Rev Chris Frazer is our diocesan deacon for social justice, and helped to co-ordinate a recent cross-agency workshop to address issues of concern relating to people trafficking and labour exploitation. This is the short presentation she gave at the workshop. A more detailed report from Chris will be published on Movement Online later in the month.
Honored to help launch an anti-#HumanTrafficking workshop with @MBIEgovtnz & the #Anglican Diocese, and a host of civil society activists. Proud to partner with you all to end #ModernSlavery 🤝🇺🇸🇳🇿 pic.twitter.com/gYAxuBWHF3
— Ambassador Brown 🇺🇸 (@USAmbNZ) July 8, 2018
There is a journalist cliché that says sometimes a story can be “too good to check.” The premise that something you have heard, read or watched on YouTube or the big screen with regards to the trafficking and exploitation of people is “too good to check” could easily be the mantra for many of the media articles and anti-trafficking campaigns we see in action today around the world.
Sweeping generalisations, unsubstantiated statistics and sensationalist stories have served to mask the complexities surrounding both labour exploitation and people trafficking. The 21st century people trafficking paradigm has been packaged and labelled in ways that are hampering true understanding of the crime.
Labelling can and is helpful when it’s applied to accurately describe a group or entity, by using a general word or phrase. We need labels to help us think efficiently. Where it becomes problematic and downright dangerous is when we label people in ways that take away their agency diminishing them into a one dimensional stereotype.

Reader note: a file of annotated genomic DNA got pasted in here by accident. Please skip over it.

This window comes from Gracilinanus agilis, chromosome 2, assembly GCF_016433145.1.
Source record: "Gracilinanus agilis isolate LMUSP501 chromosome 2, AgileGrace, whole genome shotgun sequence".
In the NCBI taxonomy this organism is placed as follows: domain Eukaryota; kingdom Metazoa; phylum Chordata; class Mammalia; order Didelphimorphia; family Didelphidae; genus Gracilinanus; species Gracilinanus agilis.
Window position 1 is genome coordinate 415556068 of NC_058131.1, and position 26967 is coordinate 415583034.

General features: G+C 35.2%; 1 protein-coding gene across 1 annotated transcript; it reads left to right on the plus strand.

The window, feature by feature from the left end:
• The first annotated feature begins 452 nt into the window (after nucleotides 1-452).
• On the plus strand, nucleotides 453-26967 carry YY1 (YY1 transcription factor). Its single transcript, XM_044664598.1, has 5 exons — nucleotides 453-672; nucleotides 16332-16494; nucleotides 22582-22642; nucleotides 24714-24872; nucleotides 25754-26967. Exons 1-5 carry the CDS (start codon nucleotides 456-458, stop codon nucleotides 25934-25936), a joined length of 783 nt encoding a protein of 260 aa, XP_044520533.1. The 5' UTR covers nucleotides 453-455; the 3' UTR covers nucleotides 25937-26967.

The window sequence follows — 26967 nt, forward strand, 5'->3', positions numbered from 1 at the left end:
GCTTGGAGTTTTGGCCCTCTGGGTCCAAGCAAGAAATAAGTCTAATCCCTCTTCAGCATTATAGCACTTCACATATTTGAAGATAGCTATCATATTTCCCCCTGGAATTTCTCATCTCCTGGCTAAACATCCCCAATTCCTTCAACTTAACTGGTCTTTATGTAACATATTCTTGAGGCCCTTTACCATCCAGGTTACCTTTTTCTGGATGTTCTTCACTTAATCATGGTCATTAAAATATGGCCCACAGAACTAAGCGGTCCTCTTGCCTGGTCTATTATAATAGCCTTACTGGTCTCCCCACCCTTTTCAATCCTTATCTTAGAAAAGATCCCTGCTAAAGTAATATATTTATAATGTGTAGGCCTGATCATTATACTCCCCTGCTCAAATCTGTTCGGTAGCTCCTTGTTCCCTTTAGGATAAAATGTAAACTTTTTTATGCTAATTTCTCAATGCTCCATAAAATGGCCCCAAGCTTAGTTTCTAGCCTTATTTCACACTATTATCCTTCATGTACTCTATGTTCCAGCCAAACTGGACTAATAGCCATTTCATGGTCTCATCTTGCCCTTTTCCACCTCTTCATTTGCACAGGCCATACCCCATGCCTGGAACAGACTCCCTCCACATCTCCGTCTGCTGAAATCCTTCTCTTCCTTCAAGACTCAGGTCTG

People are complex, multifaceted and multidimensional, they deserve to be seen and understood within the context of a much bigger picture than simplifying them down to being helpless, victimised and in need of being rescued.
The label of trafficking emerged in the 1990s and in many ways has been helpful in focussing a spotlight on global criminal activity that has seen women, men and children, the young and not so young, exploited for their labour. It also led to new areas of research and activism. However quantifying those labelled as trafficking victims has proved challenging; effective disclosure of those working in the shadow economy an ongoing issue of concern. How can we count with confidence irregular migrant workers who may be nervous about their legal status? How do you define consent and choice in situations where people may know they are travelling on false papers, or have been unsure about exactly what form their journeys away from their homeland may take?
People have many diverse reasons for risking all to travel overseas; it may be fleeing from war or poverty, but may also be
for reasons of desiring and aspiring for a far better life for themselves and their families. Those new into our country
deserve our respect and a significant part of that respect is working with them in ensuring they are not being exploited for
our financial gain.
I believe working collaboratively together, civil society alongside our government and business community, we can build on the good work already happening, and indeed be a leading example for other countries. But first, within our respective communities, through awareness and education, we must move away from the narrow trafficking rescue narrative, which has been described often in terms of saints, sinners and saviours, to a far more realistic understanding of the labour exploitation label that is made in New Zealand.
Can we do this? Yes, I firmly believe we can!